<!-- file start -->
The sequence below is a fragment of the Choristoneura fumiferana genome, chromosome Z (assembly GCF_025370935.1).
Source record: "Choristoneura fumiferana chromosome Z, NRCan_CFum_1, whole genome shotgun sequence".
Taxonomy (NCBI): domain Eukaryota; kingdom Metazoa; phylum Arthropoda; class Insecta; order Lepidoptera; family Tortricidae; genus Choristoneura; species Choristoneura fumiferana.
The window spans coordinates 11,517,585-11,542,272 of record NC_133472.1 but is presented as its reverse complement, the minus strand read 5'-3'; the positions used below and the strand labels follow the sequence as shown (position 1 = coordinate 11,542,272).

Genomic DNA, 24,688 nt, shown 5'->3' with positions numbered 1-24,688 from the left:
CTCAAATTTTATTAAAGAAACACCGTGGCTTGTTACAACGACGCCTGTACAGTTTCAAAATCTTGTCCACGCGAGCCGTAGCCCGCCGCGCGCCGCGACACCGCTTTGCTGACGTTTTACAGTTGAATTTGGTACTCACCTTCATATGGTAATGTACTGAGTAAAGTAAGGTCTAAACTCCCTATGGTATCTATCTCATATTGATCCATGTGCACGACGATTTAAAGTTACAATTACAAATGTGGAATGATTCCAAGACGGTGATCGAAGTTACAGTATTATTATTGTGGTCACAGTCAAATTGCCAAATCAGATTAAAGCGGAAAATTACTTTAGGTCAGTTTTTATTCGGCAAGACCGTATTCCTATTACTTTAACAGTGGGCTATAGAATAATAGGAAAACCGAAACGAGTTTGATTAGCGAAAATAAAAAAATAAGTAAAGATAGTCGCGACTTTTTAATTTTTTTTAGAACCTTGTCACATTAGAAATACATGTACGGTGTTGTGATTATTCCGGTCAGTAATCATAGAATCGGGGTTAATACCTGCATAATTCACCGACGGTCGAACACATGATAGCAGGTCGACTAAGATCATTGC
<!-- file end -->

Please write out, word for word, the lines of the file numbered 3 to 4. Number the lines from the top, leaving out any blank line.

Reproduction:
Taxonomy (NCBI): domain Eukaryota; kingdom Metazoa; phylum Arthropoda; class Insecta; order Lepidoptera; family Tortricidae; genus Choristoneura; species Choristoneura fumiferana.
The window spans coordinates 11,517,585-11,542,272 of record NC_133472.1 but is presented as its reverse complement, the minus strand read 5'-3'; the positions used below and the strand labels follow the sequence as shown (position 1 = coordinate 11,542,272).